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shrunk. If I should misrepresent any of these circumstances, my falsehood must instantly be detected by thousands of my own countrymen, and by many foreigners, who are acquainted with my person, and to whose ridicule and contempt I should justly be exposed: it might then be fairly concluded that he who, in an affair of no moment, could unnecessarily be guilty of a gross and wanton violation of truth, could not be deserving of credit in any thing which he asserted. Thus much have I been compelled to speak of my own person;-of your's, though I have been informed that it is the most contemptible and the most strongly expressive of the dishonesty and malice which actuate it, I am as little disposed to say any thing as others would be to hear.
I wish that it were in my power, with the same facility, with which I have repelled his other attacks, to refute the charge, which my unfeeling adversary brings against me, of blindness: but, alas! it is not in my power, and I must consequently submit to it. It is not, however, miserable to be blind: he only is miserable who cannot acquiesce in his blindness with fortitude. And why should I repine at a calamity, which every man's mind ought to be so prepared and disci
plined as to its happening calamity to w
his nature is
have been the
the best of
whom it has the wisest of whose want
pally recomm fence exhib 4 variety of duces to our
v falsehood must
represent a plined as to be able, on the contingency of its happening, to tolerate with patience: a calamity to which man by the condition of his nature is liable; and which I know to have been the lot of some of the greatest and the best of my species. Among those, on whom it has fallen, I might reckon a few of the wisest of the bards of remote antiquity, whose want of sight the Gods are said to have compensated with extraordinary and far more valuable endowments, and whose virtues were so venerated that men would rather arraign the Gods themselves of injustice than draw from the blindness of these admirable mortals an argument of their guilt. What is handed down to us respecting the augur Tiresias is very commonly known. Of Phineus Apollonius, in his Argonautics, thus sings
housands of my or any foreigner, person, and to re
should justlyder arly concluded moment.co
gross and v
not be deseria
he asserted. E
elled to spea though I'
e most conta
in my p
mit to it blind: hea quiesce in dwhy sh every d and di
"Careless of Jove, in conscious virtue bold,
But independently of its communications respecting its author, by which it is principally recommended to us, the "Second Defence" exhibits many striking passages and a variety of entertaining matter. It introduces to our notice many of the writer's re
publican friends, and, besides an animated address to Cromwell, which it is our intention to extract, it presents us with an eloquent eulogy on Christina the Queen of Sweden. This extraordinary character, whose extravagances had not yet been so completely unveiled as to disgust the world, was, at this moment, renowned throughout Europe for her liberality, her erudition, her love and patronage of the learned. On the favour of Milton the daughter of the great Adolphus had a particular claim in consequence of the praise which, though a sovereign, she had Jiberally given to his "Defence of the People of England;" and on all occasions he seems anxious to requite her with the most prodigal panegyric. Of this not only the passage, to which I have now referred, is an instance, but the verses also, which, at a period, as we may conjecture, somewhat earlier than the present, he had written under a portrait of the Protector, transmitted as an official compliment to the northern Potentate from the fortunate usurper of England. To transcribe the prose eulogy would detain us too long from more interesting matters; but the poetic compliment, at once concise and splendid, shall be inserted to gratify our readers.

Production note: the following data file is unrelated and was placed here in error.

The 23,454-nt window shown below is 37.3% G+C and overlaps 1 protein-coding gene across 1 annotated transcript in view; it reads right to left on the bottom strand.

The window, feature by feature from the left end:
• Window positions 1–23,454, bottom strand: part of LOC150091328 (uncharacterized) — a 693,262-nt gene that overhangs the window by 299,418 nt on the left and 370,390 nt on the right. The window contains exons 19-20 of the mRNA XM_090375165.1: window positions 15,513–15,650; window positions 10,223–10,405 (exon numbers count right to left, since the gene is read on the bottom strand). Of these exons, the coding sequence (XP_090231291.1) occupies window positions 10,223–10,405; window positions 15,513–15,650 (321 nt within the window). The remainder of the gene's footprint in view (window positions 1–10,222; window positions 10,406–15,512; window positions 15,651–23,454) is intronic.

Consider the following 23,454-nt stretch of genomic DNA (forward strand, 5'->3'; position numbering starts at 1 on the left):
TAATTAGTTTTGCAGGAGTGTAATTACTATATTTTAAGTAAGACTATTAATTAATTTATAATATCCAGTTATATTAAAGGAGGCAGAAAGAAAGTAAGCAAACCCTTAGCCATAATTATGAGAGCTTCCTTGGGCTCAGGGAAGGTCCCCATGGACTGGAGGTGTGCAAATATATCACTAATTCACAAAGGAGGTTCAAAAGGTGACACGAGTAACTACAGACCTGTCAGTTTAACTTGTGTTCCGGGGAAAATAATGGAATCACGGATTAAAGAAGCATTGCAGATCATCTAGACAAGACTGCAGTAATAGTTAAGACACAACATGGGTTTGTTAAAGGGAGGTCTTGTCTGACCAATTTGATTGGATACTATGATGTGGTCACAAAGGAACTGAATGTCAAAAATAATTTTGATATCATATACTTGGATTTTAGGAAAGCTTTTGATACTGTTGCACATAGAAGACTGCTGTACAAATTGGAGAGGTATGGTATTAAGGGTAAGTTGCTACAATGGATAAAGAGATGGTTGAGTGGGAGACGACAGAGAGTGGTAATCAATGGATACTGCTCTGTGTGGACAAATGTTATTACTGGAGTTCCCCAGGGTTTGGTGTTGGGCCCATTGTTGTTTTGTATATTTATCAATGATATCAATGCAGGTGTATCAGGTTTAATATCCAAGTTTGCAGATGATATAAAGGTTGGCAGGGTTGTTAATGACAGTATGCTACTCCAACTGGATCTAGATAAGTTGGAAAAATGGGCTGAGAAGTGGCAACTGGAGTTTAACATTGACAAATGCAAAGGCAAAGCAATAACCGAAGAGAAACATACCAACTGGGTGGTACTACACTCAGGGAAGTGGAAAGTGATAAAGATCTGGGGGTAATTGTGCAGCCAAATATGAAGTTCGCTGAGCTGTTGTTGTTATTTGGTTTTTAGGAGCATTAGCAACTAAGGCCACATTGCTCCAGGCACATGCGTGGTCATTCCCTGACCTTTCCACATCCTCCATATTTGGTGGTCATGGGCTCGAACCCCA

uld solicit aid fo o & person who wa The notion entertai erpetually tion, should, by th ty in the construc hem, strikes me a
their being found Works is surely of
transcribe a friend's
ne subject, with author's first claim
dhe same reasons w Fance, Bishop New or of Paradise Reg dering these verses
1. On the fas the great 1 consequence Sovereign, de
tence of the
Bellipotens Virgo, septem regina trionum,
Imperial Maid, great arbitress of war!
• Some doubts have been raised about the author of these
Christina! view this helmet-furrow'd brow;
Before we proceed to exhibit the address to Cromwell, it will be proper to direct our attention to the state of the British public at this remarkable conjuncture.
That part of the Long Parliament, which had been permitted by Cromwell and the fanatic army to continue its sittings, and which, in derision, was called the Rump Parliament, had conducted the political vessel with great ability and effect. It had lately been augmented by many of its old members who, having seceded in consequence their opposition to the trial of the king, were now, on their subscribing THE ENGAGEMENT," re-admitted to their seats; and with their presence they imparted a more imposing speciousness of aspect to the Legislative Assembly. If some of its laws betrayed the severity and narrowness of the presbyterian priesthood, the greater number of them dis
P-The form of this test, of the submission of the subject to
the existing government, was simple and concise: it was nothing more than a solemn promise "to be true and faithful to the government established without king or house of peers." The Engagement" was substituted, on the death of the king,
for the famous "Solemn League and Covenant."
spect, it was
to conciliate Many of its been repreh the murder stensibly in
the pretende ment of Hig
sequent disu criminals, co
odium, who regular tribu
Cousness wi grasp of po ference to